CROWLEY: And can you - can you wreck a president's chances about - I mean, I understand - I mean, I look back and there hasn't - there have not been that many journalists who have gone on the other side of the podium. I think Ron Nessen -

BEGALA: Nessen, right.


BEGALA: Nessen, Snow and (INAUDIBLE) -

CASTELLANOS: (INAUDIBLE). There are press secretaries that don't have credibility with the press. If you're not close to the president, if you're not talking to the president, if the press doesn't think you're communicating something from inside the Oval Office and you don't have that access, the administration can become disconnected from the press corps and they can turn into an adversarial relationship.

CROWLEY: Let me - you know, Chris Christie gave this big speech today and he's the big buzz in Republican circles, and I asked people to sort of look and say, well, what's trending now on the Internet, and what was trending was Justin Bieber's talk about the Canadian health care system and how he'd never become an American because it's so great in Canada. He was talking that he's pro-life.

I'm wondering how much the Internet scares old political pros.

CASTELLANOS: I don't think Justin -

BEGALA: You're a big Justin Bieber guy, I know. He's got the whole "Tiger Beat" magazines centerfold.

CASTELLANOS: I don't think he's going to win a Republican Primary for president, and I don't think, you know, at the age of 16, I don't think he's gotten his medical degree yet. If he did, he'd know a little bit more about the Canadian health care system.

You know, we're seeing the power of the Internet in so many different ways now. Look at it in Egypt -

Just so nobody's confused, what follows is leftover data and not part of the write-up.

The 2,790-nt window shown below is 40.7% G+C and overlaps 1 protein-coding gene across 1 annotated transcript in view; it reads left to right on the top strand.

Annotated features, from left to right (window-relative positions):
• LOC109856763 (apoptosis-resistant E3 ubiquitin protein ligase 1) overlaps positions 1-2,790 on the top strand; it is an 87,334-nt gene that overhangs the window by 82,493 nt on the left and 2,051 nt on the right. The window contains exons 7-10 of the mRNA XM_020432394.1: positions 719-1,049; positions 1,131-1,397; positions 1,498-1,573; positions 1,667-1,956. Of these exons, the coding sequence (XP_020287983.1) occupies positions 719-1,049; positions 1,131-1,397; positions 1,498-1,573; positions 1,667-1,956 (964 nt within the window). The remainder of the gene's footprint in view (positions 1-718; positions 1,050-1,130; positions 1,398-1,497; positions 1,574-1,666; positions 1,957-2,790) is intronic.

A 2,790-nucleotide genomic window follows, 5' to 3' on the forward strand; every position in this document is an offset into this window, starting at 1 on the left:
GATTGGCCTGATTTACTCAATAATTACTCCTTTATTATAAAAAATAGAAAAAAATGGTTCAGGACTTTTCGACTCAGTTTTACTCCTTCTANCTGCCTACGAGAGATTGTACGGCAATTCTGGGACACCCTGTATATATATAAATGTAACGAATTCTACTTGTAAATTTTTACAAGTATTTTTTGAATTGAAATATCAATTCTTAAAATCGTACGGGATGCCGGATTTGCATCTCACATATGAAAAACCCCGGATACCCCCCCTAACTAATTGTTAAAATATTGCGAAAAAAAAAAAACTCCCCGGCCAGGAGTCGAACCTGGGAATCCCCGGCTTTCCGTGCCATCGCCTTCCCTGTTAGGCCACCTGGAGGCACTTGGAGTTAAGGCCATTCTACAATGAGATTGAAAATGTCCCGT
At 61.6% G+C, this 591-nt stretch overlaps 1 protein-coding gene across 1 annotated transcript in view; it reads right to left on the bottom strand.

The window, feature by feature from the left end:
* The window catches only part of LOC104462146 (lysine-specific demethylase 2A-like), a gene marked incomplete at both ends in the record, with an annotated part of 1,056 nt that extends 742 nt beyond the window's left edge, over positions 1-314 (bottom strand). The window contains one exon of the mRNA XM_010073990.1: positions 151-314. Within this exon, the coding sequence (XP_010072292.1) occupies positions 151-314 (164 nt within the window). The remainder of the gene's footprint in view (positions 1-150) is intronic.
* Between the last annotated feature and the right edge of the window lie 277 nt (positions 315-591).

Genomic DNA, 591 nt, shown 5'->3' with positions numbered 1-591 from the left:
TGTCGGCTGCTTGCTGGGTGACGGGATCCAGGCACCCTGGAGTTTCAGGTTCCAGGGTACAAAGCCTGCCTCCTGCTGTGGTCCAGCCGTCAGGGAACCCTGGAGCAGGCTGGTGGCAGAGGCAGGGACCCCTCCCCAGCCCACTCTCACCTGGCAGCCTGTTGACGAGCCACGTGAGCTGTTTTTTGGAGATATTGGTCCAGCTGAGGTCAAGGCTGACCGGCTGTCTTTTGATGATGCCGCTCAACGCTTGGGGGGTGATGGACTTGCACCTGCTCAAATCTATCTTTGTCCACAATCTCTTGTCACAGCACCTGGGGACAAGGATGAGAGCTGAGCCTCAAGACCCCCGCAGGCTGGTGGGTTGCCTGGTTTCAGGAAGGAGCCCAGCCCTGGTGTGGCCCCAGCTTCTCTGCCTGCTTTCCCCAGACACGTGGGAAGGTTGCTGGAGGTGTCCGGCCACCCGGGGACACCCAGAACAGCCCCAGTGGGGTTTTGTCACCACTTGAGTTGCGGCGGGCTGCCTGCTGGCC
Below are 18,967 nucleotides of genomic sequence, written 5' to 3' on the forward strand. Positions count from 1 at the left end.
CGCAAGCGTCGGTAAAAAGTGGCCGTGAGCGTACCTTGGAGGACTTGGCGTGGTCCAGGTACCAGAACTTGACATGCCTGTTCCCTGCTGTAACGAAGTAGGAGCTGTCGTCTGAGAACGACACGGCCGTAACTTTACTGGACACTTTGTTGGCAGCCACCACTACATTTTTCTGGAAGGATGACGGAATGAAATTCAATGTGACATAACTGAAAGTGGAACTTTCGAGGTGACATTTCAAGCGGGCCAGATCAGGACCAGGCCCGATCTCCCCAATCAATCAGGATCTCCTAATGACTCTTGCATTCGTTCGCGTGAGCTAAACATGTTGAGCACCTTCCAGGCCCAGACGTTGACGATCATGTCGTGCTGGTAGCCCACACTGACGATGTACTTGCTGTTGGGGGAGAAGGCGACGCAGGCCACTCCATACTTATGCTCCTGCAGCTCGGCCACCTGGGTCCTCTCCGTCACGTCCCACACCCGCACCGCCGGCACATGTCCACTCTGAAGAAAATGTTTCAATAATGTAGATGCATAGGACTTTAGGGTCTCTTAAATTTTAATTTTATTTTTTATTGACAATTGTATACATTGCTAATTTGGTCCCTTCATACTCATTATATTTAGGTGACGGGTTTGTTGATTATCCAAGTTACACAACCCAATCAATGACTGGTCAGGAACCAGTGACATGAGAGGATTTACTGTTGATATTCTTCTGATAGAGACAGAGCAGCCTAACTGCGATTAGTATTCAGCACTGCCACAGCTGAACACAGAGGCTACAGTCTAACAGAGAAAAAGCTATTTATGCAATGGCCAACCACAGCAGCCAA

CROWLEY: It's a serious question because this -

CASTELLANOS: By the way, that's how the Tea Party organized here, so whether it's in the entertainment business or whether it's in politics, people now have more information and power than they've ever had. That's why we're seeing this populist revolt that's worldwide.

BEGALA: Yes. I think it's a good point. We've democratized media, and I think that's a good thing, but occasionally it's a bad thing. But it's way more good than harm out of giving people a better platform to - to share their opinions, and in this case, of course, he's right. Canada has a much better health care system than - than we do. Canadians are happier.

CROWLEY: Begala and Beiber, there we go.

BEGALA: Yes. Well, you know, we're - we're very tight. I often walking down the street and am mistaken for Justin Bieber.

CASTELLANOS: The median wait in Canada for surgery is four weeks, Paul.

CROWLEY: Paul Begala, (INAUDIBLE). We'll carry this on in the Green Room. Thanks very much.

We are getting some new information from inside Bahrain where some of the biggest protests are playing out right now. Could it be the next domino to fall?

And he's the reason in large part that the U.S. went to war against Iraq. Now the informant known as Curveball is confessing his claims about weapons of mass destruction were a lie.


CROWLEY: Federal and local authorities joined forces today busting dozens of members of an Armenian gang in Southern California on a wide range of criminal charges.

CNN's Ted Rowlands is here with the details. Hey, Ted.


This was a massive bust. A hundred and two members or associates of the gang, Armenian Power, were taken down this morning in four states following a two-year operation called Power Outage. The FBI released some interesting video this morning. It shows some of the officers that went out on this assignment early this morning in the rain.

This gang has international ties and is allegedly involved in a lot of classic mobster activities like extortions, kidnappings for ransom, some - some drug running as well. But they're also accused of sophisticated schemes including bank fraud, identity theft and credit card skimming. In fact, one of the things they're accused is placing sophisticated credit card readers in retail stores and then using that information to steal people's identities and open up bogus accounts.

Clearly, they fancy themselves as gangsters. Almost all of them have nicknames, which are listed in the indictment. They include Capone, Thick Neck, and Little Mike.


STEVEN MARTINEZ, FBI ASST. DIR. IN CHARGE, LOS ANGELES DIVISION: Armenian Power's reach is global, meaning that their top echelon members maintain ties to their international counterparts dealing with high level Russian, Armenian, and Georgian organized crime figures based outside of the United States.